"People should be able to make the music they want to make - 100%,” says Ashley, resolutely. “We as parents have to censor that just how we do with books or films at the cinema, or TV - we don't let them stay up after the watershed. You've got to do what you can do, though its harder to do these days.” He says there's also a part of him that thinks it’s important for people to be exposed to material and stories that aren’t part of their everyday world, but are very much a part of the world for others: "Stuff that’s maybe not in your reality, not on your doorstep but next to you. Opening your eyes to what’s happening. Artists that make drill music, some of them talking about some bad things. When I hear them I feel they’re troubled - they’ve been through some stuff. That’s scars.”

Ashley makes the point that young people talking about traumatic events and violence are probably doing so because that’s all they’ve seen. “We have to allow people that freedom to talk about their worst things,” he says. “We should support an artist talking about the life that they’re living, and be concerned as to why their lives are like that. Although I don’t understand the methods, I understand the fear. The way they react to what’s going on around them.

“It’s going take some careful consideration, but if there’s any time it’s now - time to activate some really good role models in this industry to influence people. That’s the only way they'll listen, if they see people they look up to.” Ashley says the industry should focus on helping artists see what they’re doing - making music - is a craft that requires hard work, perseverance, time in the studio.

When asked if he’d be happy to be considered a role model, he says there was a time when he wouldn’t have been but is now more comfortable with the idea: "As long as people don’t want me to bring up their children – not literally, I mean the responsibility. I'm probably going to make more mistakes, everyone does. I’d hate to have that pressure. But if being a role model means I have a voice that I get to use wisely to try and help or do something different, then I will."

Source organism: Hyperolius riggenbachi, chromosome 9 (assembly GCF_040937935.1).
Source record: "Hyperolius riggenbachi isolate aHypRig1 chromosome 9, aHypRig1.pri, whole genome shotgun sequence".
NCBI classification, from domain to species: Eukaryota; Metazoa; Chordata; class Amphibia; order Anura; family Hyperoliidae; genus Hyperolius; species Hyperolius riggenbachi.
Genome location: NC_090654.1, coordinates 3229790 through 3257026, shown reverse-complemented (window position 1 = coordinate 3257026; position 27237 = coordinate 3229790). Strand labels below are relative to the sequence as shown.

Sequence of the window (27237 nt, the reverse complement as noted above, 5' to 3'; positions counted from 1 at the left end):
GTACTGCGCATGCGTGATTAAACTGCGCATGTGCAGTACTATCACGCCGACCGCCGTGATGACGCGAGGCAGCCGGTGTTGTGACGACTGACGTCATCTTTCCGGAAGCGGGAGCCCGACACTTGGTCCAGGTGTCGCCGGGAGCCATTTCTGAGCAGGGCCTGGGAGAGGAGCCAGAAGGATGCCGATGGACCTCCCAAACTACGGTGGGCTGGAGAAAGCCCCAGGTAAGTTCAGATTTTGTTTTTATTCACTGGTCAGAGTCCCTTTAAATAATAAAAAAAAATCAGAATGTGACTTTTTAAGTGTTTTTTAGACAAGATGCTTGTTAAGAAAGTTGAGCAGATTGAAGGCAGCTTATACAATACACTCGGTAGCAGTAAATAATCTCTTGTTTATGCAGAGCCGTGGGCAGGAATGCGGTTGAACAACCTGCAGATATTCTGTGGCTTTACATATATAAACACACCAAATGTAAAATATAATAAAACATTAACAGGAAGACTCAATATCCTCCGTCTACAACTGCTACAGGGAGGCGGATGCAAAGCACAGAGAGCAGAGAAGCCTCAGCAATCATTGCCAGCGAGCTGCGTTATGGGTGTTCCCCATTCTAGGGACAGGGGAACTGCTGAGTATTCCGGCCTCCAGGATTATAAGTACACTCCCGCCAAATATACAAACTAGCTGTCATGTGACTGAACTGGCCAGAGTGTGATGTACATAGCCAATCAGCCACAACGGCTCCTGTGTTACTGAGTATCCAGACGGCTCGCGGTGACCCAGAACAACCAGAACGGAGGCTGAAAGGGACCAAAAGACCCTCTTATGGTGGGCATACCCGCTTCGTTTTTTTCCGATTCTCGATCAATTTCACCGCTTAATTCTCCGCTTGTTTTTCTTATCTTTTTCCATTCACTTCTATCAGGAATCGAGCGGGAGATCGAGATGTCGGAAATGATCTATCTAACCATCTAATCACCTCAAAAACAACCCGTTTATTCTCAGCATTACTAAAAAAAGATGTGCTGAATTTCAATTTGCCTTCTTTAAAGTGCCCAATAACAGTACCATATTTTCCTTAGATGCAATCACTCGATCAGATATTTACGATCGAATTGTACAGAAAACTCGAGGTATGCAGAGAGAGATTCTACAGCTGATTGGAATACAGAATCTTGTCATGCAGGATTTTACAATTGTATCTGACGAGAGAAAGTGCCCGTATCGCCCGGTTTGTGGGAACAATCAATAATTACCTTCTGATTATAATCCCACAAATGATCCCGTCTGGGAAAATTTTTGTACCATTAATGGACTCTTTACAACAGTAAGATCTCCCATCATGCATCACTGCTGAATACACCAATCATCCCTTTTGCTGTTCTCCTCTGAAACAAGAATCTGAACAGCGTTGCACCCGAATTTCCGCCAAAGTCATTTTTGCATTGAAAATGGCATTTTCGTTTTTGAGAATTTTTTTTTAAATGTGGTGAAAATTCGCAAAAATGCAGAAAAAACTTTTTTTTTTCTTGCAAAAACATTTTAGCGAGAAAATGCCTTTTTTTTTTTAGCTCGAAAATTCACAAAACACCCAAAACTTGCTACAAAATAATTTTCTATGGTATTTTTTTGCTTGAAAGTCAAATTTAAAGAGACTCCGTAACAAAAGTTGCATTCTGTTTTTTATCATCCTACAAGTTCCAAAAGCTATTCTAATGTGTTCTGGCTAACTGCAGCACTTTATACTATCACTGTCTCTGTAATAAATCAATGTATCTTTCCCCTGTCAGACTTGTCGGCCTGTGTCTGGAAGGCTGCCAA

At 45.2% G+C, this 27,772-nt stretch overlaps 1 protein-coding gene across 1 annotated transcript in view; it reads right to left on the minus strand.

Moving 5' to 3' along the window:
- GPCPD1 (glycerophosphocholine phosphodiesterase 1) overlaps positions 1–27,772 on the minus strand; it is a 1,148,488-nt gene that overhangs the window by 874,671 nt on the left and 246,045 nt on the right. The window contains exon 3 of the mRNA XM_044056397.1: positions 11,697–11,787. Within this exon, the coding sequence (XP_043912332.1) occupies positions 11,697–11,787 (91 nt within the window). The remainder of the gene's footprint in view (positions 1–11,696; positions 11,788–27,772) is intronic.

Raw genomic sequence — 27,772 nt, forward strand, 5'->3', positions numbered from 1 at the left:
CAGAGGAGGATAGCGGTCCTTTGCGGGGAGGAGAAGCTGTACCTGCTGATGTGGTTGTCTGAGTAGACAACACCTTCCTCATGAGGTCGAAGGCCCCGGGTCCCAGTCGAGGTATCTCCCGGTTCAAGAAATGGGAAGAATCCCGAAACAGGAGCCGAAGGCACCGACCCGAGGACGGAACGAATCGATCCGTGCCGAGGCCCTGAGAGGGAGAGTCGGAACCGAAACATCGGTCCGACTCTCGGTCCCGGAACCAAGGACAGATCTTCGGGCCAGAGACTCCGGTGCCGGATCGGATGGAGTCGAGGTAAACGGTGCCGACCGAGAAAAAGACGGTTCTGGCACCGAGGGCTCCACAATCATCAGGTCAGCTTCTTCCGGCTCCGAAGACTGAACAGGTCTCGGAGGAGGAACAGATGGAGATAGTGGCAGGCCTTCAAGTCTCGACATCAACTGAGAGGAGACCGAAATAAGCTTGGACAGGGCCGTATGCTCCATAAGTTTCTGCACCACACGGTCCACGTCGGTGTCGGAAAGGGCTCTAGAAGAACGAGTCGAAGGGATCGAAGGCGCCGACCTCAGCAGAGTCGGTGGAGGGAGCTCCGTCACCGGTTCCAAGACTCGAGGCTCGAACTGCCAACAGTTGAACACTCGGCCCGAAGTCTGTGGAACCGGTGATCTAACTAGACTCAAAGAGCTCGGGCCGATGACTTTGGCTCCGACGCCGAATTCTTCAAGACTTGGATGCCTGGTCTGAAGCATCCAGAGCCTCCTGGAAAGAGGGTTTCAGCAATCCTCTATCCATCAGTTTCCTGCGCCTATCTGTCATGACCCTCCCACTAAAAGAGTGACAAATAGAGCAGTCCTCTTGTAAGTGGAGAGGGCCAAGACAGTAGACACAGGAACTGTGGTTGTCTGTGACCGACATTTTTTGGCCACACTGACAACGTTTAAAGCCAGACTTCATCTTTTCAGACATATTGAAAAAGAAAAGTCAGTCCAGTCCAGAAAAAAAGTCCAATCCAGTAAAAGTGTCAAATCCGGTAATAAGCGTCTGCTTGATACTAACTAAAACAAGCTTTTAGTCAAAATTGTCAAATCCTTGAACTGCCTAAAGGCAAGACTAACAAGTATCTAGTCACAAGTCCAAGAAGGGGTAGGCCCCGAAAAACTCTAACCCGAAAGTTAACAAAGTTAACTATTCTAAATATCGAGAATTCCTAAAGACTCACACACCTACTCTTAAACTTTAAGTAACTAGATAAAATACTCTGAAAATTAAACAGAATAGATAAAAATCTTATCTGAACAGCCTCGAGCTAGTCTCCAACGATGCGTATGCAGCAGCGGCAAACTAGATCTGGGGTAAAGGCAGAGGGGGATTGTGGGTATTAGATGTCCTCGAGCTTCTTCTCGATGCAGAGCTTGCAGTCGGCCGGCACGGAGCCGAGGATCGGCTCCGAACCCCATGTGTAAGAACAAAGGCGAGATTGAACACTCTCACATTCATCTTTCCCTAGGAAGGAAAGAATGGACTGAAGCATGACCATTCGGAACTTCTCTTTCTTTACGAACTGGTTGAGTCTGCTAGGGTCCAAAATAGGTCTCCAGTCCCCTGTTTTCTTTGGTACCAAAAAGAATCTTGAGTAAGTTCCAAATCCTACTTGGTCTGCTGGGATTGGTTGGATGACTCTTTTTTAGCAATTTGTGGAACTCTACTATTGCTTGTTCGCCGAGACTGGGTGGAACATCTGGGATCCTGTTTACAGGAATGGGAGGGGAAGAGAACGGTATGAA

He might find himself in this position soon, with a new project planned for next year. Ashley’s been working with different sounds - ‘90s hip-hop, RnB, "as well garage, obviously" - and different people, so its set to be an interesting record. "I got some tracks from Goldie the other day,” he says. “He sent me like a hundred beats or something. They're all orchestral, done in a studio with live band. There's some trap in there, some drum ‘n’ bass, some slower stuff, some RnB. He's dope, one fo my big inspirations, when it comes to reform, focus, his energy is proper.”

For Ashley, honouring the musical past is just as important as embracing the future, and that will come through on whatever project he releases, and the current UKG revival will be a part of it. "I was thinking of playing with some garage tracks on there as well,” he says. “There were some old school garage tracks i was trying to revive. I'm a big fan of Predetah  - he's really dope. And AJ Tracey's kind of helped a bit too [the UKG revival] with ‘Ladbroke Grove’. People are still vibing with '21 Seconds', I've seen it shut down clubs still. And there are people who are new to it, and it sounds fresh."

Now that ‘21 Seconds’ was released 18 years ago, does that make Ashley feel old? "No. My age is my weapon. And I know I'm dripping, still. And I'm still winning, still building."

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Photography: Matt Pearson